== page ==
Dr Pepper sees more than cash from Coke
CHICAGO (Reuters) - Dr Pepper Snapple Group Inc (DPS.N) said cash was not the only consideration when negotiating with Coca-Cola Co (KO.N) for distributing its drinks after Coke consolidates its bottling system.
PepsiCo (PEP.N) paid Dr Pepper $900 million for the right to continue distributing its soft drinks, a consequence of Pepsi buying its two largest bottlers who held those rights.
Wall Street is looking for a similar-sized payout from Coke, which said last month it would buy the North American operations of its largest bottler, Coca-Cola Enterprises (CCE.N), another bottler of Dr Pepper Snapple drinks.
Wall Street is looking for a similar-sized payout from Coke, which said last month it would buy the North American operations of its largest bottler, Coca-Cola Enterprises Dr Pepper Snapple Chief Executive Larry Young, speaking on Monday at the Reuters Food and Agriculture Summit in Chicago, said it was still too early to comment on specifics of the talks with Coca-Cola, but said he would approach a decision the same way he did with PepsiCo.
"Value is not always dollars. There's lots of ways to look at value," Young said. He noted that renegotiating with Coca-Cola gave Dr Pepper Snapple a "once-in-a-lifetime opportunity to clean up" some of its regional distribution.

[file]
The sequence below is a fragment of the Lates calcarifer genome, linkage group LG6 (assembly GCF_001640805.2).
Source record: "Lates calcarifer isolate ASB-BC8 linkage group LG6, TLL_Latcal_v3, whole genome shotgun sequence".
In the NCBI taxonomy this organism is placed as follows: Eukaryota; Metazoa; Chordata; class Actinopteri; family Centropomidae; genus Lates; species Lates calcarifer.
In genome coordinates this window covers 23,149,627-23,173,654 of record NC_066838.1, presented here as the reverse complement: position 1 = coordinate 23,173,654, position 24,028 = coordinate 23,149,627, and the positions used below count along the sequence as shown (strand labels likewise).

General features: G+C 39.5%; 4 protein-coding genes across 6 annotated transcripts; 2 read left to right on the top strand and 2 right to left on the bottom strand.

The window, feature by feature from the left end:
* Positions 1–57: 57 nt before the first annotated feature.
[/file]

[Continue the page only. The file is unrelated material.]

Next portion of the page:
Young also said that Coke CEO Muhtar Kent was "a very good communicator" and was "fantastic at keeping us in the loop".
Young expects his company will outperform the overall U.S. carbonated soft drink industry this year, helped by Dr Pepper's dominance in the growing market for flavored beverages.
Young predicted that the U.S. carbonated drinks industry would be flat to down 1 percent, while flavored drinks, which include its own Dr Pepper, 7UP and Sunkist, should be flat to slightly up.
"We expect to outperform the market this year and see our market share improving," Young said.
Compared with rivals Coke and Pepsi, which have strong cola brands, Dr Pepper is heavily weighted toward flavored soft drinks.
Young disagreed with the notion of a "new normal" in spending on soft drinks, forecasting that consumers will return to splurging as the economy recovers.
"When the economy goes soft, tap water tastes pretty good," Young said. "We're a resilient industry."
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